Jordan Valley kibbutz leading return to nature

A world leader in innovative organic farming, one kibbutz still maintains its 1939 collective model.

kibbutz collective 521 (photo credit: PETRA VAN DER ZANDE)
kibbutz collective 521
(photo credit: PETRA VAN DER ZANDE)
For decades now, a small religious kibbutz in Israel’s northern Jordan Valley has been a world leader in innovative organic farming techniques that increase yields and protect nature. A recent bio-tour of Kibbutz Sde Eliyahu (Field of Elijah), just south of Beit She’an, revealed just how much positive impact this modest Orthodox farming community has had in Israel and worldwide.
Sde Eliyahu was founded in 1939 by a group of religious German-Jewish youths escaping the Nazi menace. The rolling plains around Beit She’an are home to 32 natural springs, which drew farmers into the area; but back then they also fed malaria-infested swamps in the oppressively hot summer months. Instead of draining the swamps, the pioneers used the saline water to breed fish that ate the mosquito larvae.
Today, Sde Eliyahu is one of the approximately 50 kibbutzim and moshavim in Israel which still function on the collective model – the rest are either partially or totally privatized.
Three times a day, the 260 members (160 households) take their meals in the communal dining hall, which serves as the heart of the community. As the local saying goes, “all roads lead to the dining room.” Also believing in the value of spiritual food, the kibbutz boasts a modern Orthodox synagogue which is built higher than the dining room.
The kibbutz provides all the workers’ needs – housing, food, clothing, medical care and education. The CEO of the factory and the dishwasher in the dining hall both receive the same allowance.
Before joining the kibbutz in 1941, Mario Levy studied agriculture at the Mikveh Israel School near Holon. Upon arrival, the “expert” farmer was instantly put in charge of the field crops. Levy wanted to work the land while also safeguarding nature. He found it difficult to use conventional farming methods for that time, such as pesticides and poisons which harmed both nature and humans.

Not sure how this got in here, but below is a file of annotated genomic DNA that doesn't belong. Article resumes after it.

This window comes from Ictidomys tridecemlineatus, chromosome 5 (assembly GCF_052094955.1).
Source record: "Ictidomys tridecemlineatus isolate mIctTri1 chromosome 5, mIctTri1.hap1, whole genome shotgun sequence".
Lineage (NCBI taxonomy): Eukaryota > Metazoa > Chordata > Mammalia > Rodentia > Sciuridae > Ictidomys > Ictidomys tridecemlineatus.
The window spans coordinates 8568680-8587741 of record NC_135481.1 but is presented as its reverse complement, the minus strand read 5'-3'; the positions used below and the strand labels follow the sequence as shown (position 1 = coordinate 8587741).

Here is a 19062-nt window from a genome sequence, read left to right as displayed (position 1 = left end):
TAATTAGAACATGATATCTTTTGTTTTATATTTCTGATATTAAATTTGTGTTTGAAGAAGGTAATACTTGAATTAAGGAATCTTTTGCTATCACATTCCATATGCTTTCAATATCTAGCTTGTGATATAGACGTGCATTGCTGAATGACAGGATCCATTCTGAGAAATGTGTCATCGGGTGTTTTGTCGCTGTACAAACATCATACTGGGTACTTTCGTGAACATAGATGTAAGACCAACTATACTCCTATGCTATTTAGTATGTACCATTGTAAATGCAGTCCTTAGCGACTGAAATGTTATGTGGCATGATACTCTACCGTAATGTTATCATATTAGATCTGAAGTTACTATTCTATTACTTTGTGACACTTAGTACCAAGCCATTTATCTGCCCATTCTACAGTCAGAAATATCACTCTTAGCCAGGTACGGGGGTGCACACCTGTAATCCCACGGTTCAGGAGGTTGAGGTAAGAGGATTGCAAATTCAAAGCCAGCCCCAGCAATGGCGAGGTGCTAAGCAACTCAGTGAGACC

In 1974, Levy became a pioneer in organic farming by creating a chemicalfree zone of vegetables around the kibbutz. After a long, uphill battle, eventually other farmers and the Agriculture Ministry realized that organic farming was the answer to the dilemma of needing ever stronger pesticides. Levy taught them to work with nature instead of against it. Even weeds helped the farmer – not only by preventing evaporation, but often the bugs ate the weeds instead of the vegetables. In the end Levy founded the Israel Organic Organization, which today supervises and certifies all Israeli organic produce.
The next major innovator at Sde Eliyahu was Shauli Aviel, who became the leader of a biofriendly project to win the war on rodents, which were damaging 35 percent of the collective’s crops. This forced farmers to use stronger poisons to combat the scourge. But the remedy did not solve the problem, it o n l y contaminated the ground water and plant roots, and killed migrating birds that normally ate the rodents.
In 1983, Aviel suggested turning to barn owls and placed 14 nesting boxes in the kibbutz fields and nearby orchards. His research had shown that one owl couple killed an average of 2,000 to 5,000 rats and mice per year. Aviel also installed nesting boxes for the lesser kestrel. The use of both night and day predator birds ensured an around-the-clock solution to the rodent plague. This small project grew into a national and eventually regional project. Of the 3,000 nesting boxes across Israel today, 50 are in Sde Eliyahu.
Together with Dr. Yossi Leshem from Tel Aviv University, Aviel also launched a regional cooperation project with Palestinian and Jordanian farmers to make use of the barn owl and lesser kestrel, which thereby replaced the dove as ambassador of peace in the Middle East.